It is hard to believe that Herb Wesson’s City Council could sink any lower but the president’s No. 2 man Ed Reyes — with an assist from wannabe Mayor Eric Garcetti — led his colleagues to the bottom of a sea of moral corruption and intellectual bankruptcy on Friday.
Two decades ago, the Community Redevelopment Agency took millions of dollars of taxpayer money and built a 33,000-square-foot supermarket below four floors of affordable housing at Grand Avenue and Cesar Chavez in Chinatown.
Trouble was Albertson’s pulled out of the deal and 20 years later, the city was incapable of a finding another tenant so the supermarket sat empty and Chinatown remained one of LA’s many food deserts where fresh fruits and vegetables at reasonable prices were not readily available.
Enter Wal-Mart, the bogeyman of union kingpin Maria Elena Durazo and her pals, takes over the property. The nation’s No. 1 retailer, as early as last November, starts to pull permits from Building and Safety to make tenant improvements like installing refrigeration, shelves and whatever it takes to get their grocery store operating in a building that was built and zoned for the purpose so the entitlements were already in place.
Durazo and company have long thwarted the retail giant from opening 100,000-plus-square-foot superstores but this one is just for groceries and it’s still unacceptable because Wal-Mart’s is adamantly anti-union — putting its employees in the same situation as LA’s sweatshop workers and 85 percent of the city’s work force.
Suddenly, on March 16, with only the last permits to be pulled, Reyes — who as city planner and Councilman boasts he has been engaged in Chinatown development issues for all these 20 years — awakened from his soporific Rip Van Winkle sleep and discovered the evil Wal-Mart was coming to Chinatown.
So without public input or any kind of hearings, the man who has sat on the Planning and Land Use Committee for a decade put in a motion, seconded by Garcetti, demands for an interim control ordinance to try to stop Wal-Mart from opening the store and adds an amendment that his measure exempts existing businesses and those with under 20,000 square feet.
In other words, it only applies to Wal-Mart as the unions and their front group, the L.A. Alliance for the New Economy, demanded and got because they put guys like Reyes into office and keep them there to do their bidding.
The only trouble was that just before closing for business on Thursday, Wal-Mart pulled the last permit it needed to start construction so what Reyes was trying to do was irrelevant.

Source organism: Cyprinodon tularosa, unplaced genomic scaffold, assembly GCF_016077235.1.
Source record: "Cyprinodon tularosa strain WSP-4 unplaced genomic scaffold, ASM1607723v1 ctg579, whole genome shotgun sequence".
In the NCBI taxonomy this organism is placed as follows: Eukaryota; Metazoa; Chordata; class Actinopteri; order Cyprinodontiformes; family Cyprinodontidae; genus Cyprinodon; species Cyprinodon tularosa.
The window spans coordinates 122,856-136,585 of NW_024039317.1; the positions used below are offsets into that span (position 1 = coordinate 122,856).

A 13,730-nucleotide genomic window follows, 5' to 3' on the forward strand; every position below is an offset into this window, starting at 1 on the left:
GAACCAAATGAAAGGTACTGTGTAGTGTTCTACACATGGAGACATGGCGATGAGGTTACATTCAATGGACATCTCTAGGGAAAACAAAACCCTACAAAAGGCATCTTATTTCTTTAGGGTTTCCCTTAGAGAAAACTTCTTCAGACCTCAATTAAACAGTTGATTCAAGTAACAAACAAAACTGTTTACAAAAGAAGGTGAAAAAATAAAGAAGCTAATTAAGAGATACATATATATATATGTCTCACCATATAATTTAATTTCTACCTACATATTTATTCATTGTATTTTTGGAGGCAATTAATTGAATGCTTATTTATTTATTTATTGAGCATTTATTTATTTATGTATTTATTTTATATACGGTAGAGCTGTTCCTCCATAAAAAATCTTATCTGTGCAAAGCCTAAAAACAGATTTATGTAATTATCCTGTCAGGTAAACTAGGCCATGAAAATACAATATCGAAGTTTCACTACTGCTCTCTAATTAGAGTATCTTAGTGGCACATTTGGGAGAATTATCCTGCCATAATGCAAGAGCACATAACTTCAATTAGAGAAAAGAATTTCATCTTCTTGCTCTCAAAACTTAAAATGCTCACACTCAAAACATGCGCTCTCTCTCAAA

It was hardly that Wal-Mart “outwitted” the Council as the LA Times reported; the company had help getting its permits from officials in very high places to head off what was as an explosive anti-business controversy that the mayor could hardly afford to endure when he’s President Obama’s “Latino voters” star attraction and on a roll in the national press.
Reyes knew what had happened so did the rest of the Council when they took up this matter on Friday.
Building and Safety General Manager Robert “Bud” Ovrom was waiting in the wings to be called to testify as soon as they were done with public comment — most of it in support of Wal-Mart with Chamber of Commerce head Gary Toebben “vehemently’ opposed to the ordinance and Central City Association leader Carol Schatz imperiously warning “don’t do this.”
Just because what he was up to no longer mattered meant nothing to Reyes who plunged forward, lying through his teeth about what this was about. I stopped counting when I got past 20 lies. (Watch the upcoming video and count them yourselves).
An elderly person once was hit by a bus in Chinatown. There’s $1 billion worth of new high schools filled with teenagers in the area so traffic and sidewalk improvements are desperately needed. The CRA is gone. The character of Chinatown must be preserved as if the bland, modern building in question fits into the look of the community.
It was all hot air and lies, not a single word about Wal-Mart or the union demands.
Reyes deserved to be rebuked by every member of the Council. Instead, they wiggled and dissembled and voted unanimously as if it were nothing more than a local planning issue to order the Planning Department — which they noted was overworked with 40 percent of its staff cut — to waste hundreds of hours drafting the interim control ordinance and holding hearings.
Trust me, it will be a cold day in Chinatown before that comes back to the Council.